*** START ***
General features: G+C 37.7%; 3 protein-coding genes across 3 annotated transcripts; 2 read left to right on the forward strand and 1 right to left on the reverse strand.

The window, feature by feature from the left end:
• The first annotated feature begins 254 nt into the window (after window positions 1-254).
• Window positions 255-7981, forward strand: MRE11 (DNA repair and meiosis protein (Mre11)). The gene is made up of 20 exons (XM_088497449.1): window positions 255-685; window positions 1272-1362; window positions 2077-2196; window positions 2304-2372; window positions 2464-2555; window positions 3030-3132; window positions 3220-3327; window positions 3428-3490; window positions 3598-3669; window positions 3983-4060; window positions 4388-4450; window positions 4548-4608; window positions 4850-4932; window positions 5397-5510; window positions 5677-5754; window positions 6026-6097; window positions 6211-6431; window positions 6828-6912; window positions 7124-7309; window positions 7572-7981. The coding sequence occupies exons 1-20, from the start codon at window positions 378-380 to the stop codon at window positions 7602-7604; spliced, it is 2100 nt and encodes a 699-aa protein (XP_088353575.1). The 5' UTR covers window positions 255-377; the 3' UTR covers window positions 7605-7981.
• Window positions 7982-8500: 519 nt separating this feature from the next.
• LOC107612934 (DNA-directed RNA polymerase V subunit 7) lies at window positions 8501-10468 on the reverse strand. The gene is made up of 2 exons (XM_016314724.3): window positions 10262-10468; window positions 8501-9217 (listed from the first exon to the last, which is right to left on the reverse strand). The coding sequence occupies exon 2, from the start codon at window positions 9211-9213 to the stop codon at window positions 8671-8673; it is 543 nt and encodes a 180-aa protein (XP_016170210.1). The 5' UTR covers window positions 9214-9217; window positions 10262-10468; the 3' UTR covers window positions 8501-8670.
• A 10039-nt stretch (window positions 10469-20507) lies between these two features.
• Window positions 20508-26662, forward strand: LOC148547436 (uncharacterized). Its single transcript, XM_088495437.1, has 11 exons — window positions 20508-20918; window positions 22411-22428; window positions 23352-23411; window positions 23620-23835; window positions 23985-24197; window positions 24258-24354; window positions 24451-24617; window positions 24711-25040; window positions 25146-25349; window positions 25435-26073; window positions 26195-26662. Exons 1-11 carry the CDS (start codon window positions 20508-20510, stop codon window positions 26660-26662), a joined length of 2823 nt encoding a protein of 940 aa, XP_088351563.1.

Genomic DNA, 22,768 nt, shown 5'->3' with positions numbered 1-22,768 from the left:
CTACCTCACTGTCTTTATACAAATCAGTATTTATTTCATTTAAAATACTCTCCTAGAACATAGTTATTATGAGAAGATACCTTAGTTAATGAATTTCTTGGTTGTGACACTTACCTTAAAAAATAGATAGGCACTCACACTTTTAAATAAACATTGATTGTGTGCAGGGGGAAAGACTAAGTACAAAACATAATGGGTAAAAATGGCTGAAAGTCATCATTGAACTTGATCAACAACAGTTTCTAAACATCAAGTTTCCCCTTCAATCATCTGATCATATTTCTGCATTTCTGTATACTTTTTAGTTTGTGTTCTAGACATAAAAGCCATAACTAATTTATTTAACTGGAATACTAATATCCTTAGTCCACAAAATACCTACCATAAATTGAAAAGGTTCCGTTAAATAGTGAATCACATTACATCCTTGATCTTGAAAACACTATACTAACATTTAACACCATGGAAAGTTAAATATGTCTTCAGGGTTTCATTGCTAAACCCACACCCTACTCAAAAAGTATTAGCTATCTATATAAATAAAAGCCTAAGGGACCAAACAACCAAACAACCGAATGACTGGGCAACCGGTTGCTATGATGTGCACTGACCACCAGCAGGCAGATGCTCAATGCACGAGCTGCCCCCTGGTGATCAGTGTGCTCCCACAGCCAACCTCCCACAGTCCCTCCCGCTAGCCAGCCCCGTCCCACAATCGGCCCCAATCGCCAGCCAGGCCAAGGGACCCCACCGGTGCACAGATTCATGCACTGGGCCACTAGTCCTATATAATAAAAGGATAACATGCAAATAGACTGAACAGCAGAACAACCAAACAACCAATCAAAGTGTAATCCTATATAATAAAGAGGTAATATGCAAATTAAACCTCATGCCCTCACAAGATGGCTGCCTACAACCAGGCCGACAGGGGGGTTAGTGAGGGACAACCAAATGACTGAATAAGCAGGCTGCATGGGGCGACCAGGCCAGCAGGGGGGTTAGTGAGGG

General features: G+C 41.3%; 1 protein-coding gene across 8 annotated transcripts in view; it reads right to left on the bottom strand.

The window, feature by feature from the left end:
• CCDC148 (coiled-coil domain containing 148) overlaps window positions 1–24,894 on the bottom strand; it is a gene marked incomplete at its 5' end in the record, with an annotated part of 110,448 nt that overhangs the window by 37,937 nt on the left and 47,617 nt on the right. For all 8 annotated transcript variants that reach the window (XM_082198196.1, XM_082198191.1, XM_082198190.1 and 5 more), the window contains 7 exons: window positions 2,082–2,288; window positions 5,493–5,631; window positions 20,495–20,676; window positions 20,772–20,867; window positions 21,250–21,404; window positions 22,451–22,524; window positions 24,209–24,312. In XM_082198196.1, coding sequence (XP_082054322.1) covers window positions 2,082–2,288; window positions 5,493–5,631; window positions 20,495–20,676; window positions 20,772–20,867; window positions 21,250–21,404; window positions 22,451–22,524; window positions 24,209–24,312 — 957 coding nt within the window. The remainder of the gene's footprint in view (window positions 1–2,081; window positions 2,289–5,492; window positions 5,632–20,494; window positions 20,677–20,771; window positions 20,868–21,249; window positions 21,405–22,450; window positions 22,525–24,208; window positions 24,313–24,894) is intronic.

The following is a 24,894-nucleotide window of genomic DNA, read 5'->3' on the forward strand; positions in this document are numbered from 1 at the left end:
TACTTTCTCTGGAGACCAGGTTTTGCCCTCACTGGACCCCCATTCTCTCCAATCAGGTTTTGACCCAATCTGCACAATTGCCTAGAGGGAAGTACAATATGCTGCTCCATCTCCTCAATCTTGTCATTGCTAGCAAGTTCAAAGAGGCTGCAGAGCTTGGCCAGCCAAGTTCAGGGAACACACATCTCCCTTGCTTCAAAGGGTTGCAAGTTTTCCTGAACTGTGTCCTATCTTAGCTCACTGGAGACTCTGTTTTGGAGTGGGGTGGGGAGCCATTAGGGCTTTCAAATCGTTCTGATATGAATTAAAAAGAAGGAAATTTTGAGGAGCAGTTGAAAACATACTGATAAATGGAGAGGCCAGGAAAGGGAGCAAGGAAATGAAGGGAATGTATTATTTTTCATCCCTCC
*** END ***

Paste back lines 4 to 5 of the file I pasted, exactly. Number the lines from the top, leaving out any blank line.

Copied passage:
• Window positions 255-7981, forward strand: MRE11 (DNA repair and meiosis protein (Mre11)). The gene is made up of 20 exons (XM_088497449.1): window positions 255-685; window positions 1272-1362; window positions 2077-2196; window positions 2304-2372; window positions 2464-2555; window positions 3030-3132; window positions 3220-3327; window positions 3428-3490; window positions 3598-3669; window positions 3983-4060; window positions 4388-4450; window positions 4548-4608; window positions 4850-4932; window positions 5397-5510; window positions 5677-5754; window positions 6026-6097; window positions 6211-6431; window positions 6828-6912; window positions 7124-7309; window positions 7572-7981. The coding sequence occupies exons 1-20, from the start codon at window positions 378-380 to the stop codon at window positions 7602-7604; spliced, it is 2100 nt and encodes a 699-aa protein (XP_088353575.1). The 5' UTR covers window positions 255-377; the 3' UTR covers window positions 7605-7981.
• Window positions 7982-8500: 519 nt separating this feature from the next.